Guidance on Service of Employment Proceedings on Foreign States

September 29, 2014

Guidance on Service of Employment Proceedings on Foreign States

In the unusual case of Embassy of Brazil v De Castro Cerqueira, which raised novel issues relating to the service of employment proceedings on foreign sovereign states, a worker who was dismissed from the Brazilian Embassy in London on reaching the age of 70 has won the right to fight his case before an English Employment Tribunal (ET).

The worker claimed that he had been unfairly dismissed and discriminated against on grounds of his age. His employment contract contained a clear submission to English jurisdiction and, on that basis, the Embassy did not rely on state immunity and accepted that the ET had jurisdiction to consider his complaints.

However, as the respondent was a foreign state, the proceedings were sent to the British Embassy in Brazil and served on that country's Ministry of Foreign Affairs in Brasilia in accordance with Section 12(1) of the State Immunity Act 1978. The ET subsequently accepted that good service had been achieved.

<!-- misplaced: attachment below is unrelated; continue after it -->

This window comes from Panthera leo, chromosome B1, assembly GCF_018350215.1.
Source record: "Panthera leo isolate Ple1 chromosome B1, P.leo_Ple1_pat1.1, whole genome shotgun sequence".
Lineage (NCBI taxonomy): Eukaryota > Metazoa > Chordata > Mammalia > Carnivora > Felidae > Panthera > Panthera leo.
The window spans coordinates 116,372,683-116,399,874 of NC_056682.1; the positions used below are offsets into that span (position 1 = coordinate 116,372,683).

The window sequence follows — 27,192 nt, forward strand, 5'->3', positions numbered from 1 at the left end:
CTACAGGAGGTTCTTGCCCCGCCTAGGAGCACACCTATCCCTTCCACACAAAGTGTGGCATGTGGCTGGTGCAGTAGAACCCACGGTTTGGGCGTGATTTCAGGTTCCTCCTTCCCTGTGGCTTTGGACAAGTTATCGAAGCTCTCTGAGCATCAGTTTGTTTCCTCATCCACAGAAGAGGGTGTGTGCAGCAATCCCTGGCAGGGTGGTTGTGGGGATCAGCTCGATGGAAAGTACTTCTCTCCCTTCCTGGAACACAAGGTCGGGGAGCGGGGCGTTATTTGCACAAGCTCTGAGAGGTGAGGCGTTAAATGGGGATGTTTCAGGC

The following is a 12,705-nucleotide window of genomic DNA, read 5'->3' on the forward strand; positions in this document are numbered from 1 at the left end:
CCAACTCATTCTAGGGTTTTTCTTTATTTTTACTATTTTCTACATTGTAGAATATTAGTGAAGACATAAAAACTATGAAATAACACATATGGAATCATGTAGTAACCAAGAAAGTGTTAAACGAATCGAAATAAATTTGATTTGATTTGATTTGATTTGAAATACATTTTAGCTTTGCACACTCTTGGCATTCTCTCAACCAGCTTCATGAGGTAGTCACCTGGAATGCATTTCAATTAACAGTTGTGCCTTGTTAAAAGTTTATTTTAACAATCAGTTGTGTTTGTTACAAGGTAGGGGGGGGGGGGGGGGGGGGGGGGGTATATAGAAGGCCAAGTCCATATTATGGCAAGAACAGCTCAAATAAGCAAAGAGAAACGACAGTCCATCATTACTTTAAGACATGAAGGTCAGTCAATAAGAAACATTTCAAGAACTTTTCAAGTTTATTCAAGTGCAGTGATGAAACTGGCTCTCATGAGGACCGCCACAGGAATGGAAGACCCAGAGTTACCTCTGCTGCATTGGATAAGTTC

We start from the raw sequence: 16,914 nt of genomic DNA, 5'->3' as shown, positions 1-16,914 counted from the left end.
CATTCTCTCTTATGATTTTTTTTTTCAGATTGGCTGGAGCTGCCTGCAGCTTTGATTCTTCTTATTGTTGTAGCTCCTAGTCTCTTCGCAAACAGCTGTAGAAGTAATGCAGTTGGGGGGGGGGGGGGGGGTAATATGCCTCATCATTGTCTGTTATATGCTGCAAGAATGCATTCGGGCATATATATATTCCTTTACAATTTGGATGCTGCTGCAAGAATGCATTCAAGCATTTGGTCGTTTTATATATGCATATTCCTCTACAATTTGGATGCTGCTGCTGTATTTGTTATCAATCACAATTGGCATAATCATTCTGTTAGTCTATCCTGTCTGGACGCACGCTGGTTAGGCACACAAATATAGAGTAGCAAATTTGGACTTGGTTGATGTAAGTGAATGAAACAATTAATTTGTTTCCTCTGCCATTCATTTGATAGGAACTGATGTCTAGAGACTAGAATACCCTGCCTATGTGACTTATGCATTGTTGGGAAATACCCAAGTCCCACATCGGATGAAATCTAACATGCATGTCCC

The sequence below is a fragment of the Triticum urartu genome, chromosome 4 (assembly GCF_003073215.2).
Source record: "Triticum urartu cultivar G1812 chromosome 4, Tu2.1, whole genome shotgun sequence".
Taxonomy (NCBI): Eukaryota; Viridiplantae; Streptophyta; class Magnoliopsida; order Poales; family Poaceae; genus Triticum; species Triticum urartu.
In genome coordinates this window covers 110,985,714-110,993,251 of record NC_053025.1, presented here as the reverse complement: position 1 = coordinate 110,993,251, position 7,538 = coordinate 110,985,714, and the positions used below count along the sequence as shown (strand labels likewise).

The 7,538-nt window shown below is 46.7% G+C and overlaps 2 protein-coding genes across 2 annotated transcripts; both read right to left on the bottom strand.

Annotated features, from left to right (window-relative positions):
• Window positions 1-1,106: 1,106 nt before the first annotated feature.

In challenging that decision, the Embassy's lawyers argued that the method of service employed, although in accordance with the procedures laid down by the Act, was not one permitted by the laws of Brazil, where service of such proceedings could only be achieved with the authority of the Supreme Court.

The Employment Appeal Tribunal (EAT) accepted that Parliament cannot have intended that service of proceedings had to be achieved by the method specified in the Act even if that was contrary to the law of the state where service was to be effected. The Foreign and Commonwealth Office could not be expected to engage in activities within another state's territory if those actions would contravene the law of that state.

However, in dismissing the Embassy's appeal, the EAT noted that the means of service employed, whilst 'not provided for by the laws of Brazil', was not specifically prohibited either. In those circumstances, service of the proceedings was not 'contrary' to Brazilian law and had been effective for the purposes of the law of England and Wales.